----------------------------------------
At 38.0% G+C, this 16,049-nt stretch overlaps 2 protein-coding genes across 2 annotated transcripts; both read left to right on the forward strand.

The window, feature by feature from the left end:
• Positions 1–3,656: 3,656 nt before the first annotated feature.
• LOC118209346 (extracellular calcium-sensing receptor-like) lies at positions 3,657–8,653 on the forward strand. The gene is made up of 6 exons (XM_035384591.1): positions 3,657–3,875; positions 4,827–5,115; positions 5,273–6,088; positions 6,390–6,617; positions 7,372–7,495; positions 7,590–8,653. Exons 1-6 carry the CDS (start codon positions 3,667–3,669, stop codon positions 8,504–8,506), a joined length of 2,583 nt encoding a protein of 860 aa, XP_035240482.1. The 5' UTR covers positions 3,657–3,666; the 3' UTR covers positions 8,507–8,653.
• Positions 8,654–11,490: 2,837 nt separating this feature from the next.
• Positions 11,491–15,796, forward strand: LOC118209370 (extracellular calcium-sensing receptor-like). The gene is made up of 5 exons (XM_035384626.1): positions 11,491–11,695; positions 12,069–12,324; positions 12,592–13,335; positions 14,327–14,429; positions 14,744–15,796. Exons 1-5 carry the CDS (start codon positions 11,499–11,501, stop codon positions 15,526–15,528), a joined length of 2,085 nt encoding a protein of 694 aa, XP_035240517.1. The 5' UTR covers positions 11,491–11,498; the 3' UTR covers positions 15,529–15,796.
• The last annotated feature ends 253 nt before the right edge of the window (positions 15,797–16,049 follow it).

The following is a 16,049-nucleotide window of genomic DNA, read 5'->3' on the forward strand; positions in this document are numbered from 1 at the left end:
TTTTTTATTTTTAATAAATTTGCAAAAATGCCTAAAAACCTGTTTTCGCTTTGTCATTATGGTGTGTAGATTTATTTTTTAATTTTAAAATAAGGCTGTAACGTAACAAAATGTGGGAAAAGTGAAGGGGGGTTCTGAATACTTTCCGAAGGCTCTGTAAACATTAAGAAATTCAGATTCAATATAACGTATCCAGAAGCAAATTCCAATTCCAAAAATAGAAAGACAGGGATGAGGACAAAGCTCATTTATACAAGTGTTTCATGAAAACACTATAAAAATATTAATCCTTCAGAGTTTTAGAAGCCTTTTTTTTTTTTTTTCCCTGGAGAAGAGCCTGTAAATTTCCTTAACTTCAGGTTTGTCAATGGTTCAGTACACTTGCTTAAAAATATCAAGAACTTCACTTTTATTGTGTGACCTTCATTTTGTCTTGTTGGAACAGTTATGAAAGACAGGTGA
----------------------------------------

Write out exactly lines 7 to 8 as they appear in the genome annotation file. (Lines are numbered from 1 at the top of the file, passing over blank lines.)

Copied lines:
• The last annotated feature ends 253 nt before the right edge of the window (positions 15,797–16,049 follow it).

The following is a 16,049-nucleotide window of genomic DNA, read 5'->3' on the forward strand; positions in this document are numbered from 1 at the left end: